What's your company roadmap when it comes to onboarding? As every successful journey begins with a detailed plan, so does taking on new clients. That is why at Little Bird Marketing clients begin their marketing journey with a three-day, intensive onboarding session. This session is not for the faint of heart, but is a necessary part of our process that aligns client goals with kick ass strategy.
Curious about the foundation we build successful marketing campaigns around? Put your best foot forward with Momma Bird, Priscilla McKinney, and Little Bird Onboarding Guru, Emma Hanson, as they discuss our strategic onboarding process and get an inside look at what the first few days of working with us is like.
Little Bird Marketing’s SOAR System
Let’s dive in. What are those first few days like for a new client?
Priscilla: With new clients, we begin with a three-day, intensive onboarding process. A lot of early strategy happens during these meetings, but before we dive in any further, let's have Emma explain our proprietary system, SOAR, a little more in-depth.
Emma: SOAR stands for strategic, organized, accountable, and repeatable. Starting with persona development all the way through to performance reporting meetings, it is the system we use to build client marketing strategies.
Priscilla: Having an ordered system that builds on itself - such as SOAR - not only helps to answer this question, but organizes your goals and holds you accountable.
People come to us and always ask, "What should I be doing?"
I like to put it back on them and ask, “What should you not do anymore?”
You've got to go back to basics and understand your strategy before doing anything else. Ask yourself: How can you actually organize strategy? Can you put it in a system where your strategy and organization are accountable to each other? At Little Bird, once we get all those things in place with new clients and content is flowing steadily in a strategic, organized, and accountable way, then we start measuring it. That is basis of our SOAR system.
Want to know more about our lead generation system?
Check out SOAR by following the link below!
Onboarding with Little Bird Marketing
So understanding the SOAR System is step one. What comes next?
Priscilla: Once there is an understanding of the SOAR system, we get to dynamically interact with new clients during the onboarding process. Emma is my tried and true onboard guru, and we travel together for two-to-three day stints where we perform very intensive, but fun sessions together.
Emma: Yes, they are intense, but are extremely rewarding. One of the most beneficial factors I believe our process has, is its ability to bring out certain vulnerabilities in our new clients. We make them talk about their business in ways they aren’t really used to, and seeing them respond to all of it in this environment so early on in the process is really beneficial for all of us.
Both sides get a really clear picture of who we are going to be working with all year long. Things come out; things we could never learn by emailing back and forth or looking at their website. It’s just really beneficial to hear from them face-to-face in those few days.
Priscilla: One of our opening lines we like to tell new clients is we're never going to know them as well as they know themselves. What we're really good at is asking strategic questions, and letting the answers fall out of their mouths.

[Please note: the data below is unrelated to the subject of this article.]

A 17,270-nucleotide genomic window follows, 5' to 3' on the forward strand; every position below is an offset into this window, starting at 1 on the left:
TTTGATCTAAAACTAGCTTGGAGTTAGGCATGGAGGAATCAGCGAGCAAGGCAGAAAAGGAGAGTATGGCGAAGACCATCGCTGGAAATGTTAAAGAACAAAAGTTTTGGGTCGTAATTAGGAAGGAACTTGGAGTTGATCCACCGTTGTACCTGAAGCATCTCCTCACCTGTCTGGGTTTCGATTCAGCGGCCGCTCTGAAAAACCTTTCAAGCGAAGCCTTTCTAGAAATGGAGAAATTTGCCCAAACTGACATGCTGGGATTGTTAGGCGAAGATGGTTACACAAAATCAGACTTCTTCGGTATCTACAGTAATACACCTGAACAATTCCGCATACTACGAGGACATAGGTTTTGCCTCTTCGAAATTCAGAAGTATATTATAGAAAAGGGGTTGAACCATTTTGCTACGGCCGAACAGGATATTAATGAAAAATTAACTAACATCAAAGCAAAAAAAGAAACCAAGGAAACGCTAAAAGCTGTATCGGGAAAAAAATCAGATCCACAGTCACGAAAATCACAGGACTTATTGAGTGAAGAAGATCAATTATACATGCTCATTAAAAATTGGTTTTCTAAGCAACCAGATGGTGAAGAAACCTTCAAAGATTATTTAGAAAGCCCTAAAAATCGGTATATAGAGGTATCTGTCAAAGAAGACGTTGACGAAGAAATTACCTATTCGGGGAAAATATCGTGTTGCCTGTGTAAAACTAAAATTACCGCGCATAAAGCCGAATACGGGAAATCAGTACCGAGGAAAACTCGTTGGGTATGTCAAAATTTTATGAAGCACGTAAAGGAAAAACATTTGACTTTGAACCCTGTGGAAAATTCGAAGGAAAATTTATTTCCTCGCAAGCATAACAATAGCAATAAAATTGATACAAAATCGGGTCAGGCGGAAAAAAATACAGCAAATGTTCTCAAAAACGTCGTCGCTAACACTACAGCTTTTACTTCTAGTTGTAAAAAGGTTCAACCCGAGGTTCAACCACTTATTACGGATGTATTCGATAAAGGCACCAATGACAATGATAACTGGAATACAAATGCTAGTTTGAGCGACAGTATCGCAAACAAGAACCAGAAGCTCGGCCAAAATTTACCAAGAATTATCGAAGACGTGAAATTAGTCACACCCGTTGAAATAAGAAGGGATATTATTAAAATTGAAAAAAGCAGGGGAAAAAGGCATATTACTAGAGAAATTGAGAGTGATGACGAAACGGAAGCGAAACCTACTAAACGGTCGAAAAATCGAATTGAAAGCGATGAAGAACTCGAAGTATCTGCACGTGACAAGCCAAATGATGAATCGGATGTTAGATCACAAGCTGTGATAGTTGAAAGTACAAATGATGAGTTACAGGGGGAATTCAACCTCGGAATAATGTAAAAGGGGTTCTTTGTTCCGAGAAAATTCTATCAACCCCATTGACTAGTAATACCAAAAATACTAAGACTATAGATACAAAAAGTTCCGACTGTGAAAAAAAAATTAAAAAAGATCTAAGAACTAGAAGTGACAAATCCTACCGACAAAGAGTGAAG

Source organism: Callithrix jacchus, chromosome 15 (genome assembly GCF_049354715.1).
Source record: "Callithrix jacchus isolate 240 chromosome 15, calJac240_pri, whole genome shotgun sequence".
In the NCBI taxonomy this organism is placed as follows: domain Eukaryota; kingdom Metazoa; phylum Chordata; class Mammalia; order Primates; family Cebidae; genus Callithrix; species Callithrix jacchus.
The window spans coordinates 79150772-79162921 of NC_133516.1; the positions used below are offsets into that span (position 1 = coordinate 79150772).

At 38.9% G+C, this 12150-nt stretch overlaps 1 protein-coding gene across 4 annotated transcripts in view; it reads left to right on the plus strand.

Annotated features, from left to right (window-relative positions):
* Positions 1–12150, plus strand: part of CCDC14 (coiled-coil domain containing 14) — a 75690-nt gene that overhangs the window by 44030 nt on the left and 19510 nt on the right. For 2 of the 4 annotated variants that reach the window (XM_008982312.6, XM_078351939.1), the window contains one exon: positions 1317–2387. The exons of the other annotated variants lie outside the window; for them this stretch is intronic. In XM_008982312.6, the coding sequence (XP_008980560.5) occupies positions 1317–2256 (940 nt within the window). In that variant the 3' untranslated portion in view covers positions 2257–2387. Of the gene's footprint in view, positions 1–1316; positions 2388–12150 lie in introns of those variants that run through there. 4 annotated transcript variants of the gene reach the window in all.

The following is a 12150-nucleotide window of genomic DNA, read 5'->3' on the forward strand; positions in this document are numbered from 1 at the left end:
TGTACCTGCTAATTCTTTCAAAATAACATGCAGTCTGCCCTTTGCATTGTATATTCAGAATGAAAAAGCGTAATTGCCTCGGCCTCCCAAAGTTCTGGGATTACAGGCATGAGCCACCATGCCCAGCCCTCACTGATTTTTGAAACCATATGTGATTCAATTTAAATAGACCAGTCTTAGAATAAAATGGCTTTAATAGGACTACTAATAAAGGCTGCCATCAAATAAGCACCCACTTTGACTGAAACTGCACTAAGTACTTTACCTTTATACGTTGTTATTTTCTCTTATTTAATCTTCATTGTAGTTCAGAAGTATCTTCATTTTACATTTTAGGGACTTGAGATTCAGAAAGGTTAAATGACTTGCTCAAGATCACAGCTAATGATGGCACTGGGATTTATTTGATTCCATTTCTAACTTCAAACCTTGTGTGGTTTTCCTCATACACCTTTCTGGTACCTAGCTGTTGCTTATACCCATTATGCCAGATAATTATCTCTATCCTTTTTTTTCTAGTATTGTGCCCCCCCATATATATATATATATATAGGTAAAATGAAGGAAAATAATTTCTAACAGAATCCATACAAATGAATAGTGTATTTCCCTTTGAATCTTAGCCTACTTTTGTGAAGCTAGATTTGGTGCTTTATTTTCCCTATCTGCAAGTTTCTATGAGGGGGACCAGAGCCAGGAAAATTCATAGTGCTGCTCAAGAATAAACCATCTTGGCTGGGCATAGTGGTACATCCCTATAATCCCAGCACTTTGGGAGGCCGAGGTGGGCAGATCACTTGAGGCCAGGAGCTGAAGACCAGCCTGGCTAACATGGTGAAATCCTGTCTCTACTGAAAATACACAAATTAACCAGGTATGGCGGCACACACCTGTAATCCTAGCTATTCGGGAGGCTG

I like to ask a lot of challenging questions. We have to get excited about what we're doing and our marketing strategy, otherwise, they're not going to bring the energy we need for them to reveal the truth. In other words, new clients bring the juice to our process. They are the experts in what they do. We're just trying to align a system that works with the expertise they already have.
Emma, explain how you start and organize the onboarding process for us.
Emma: Yeah, I'm pretty much the O (organized) in SOAR. I prep and get everything ready. I get an agenda together and plan all the meetings. These are tailored based on who we're talking with, but in terms of when we get there, we really just dive in and let the client talk. We start off by having them explain their story, their roles, their goals and get a really clear picture of who they are.
Developing Buyer Personas
Once you’ve got a good understanding of who they are as a company, is there a specific next step?
Emma: Yes, we go right into buyer personas. We can't do anything until we know who it is they're trying to talk to. It’s a little busy for me. I try to have the personas be one or two hours, but sometimes a new client will have five different personas and the meeting can last for days. However, we take as long as we need to really understand their ideal persona(s).
Priscilla: What's interesting during this part of the process is we also uncover who our client should not be targeting. It's like all their problem children come to the surface. From my experience, I find so many people are continuing to spend their budget going after non-ideal clients again and again. This is where it goes back to the strategy piece.
Strategy is learning to say, "No. No, I'm not going to spend money trying to attract this person," who really ends up being a total pain to work with. One of our goals is to start making new clients begin asking themselves, "Who do I really want to work with?”
Developing a buyer persona?
Start by asking yourself, "Who do I really want to work with?"
Emma: After we identify the ideal personas, many times we realize there are so many different variations of the same persona. Personally, I think one of the most interesting pieces of the onboarding process is watching Priscilla talk them through this part. She is wonderful at separating and filtering specific characteristics until we get to the core of the true personas. That, to me, is magic.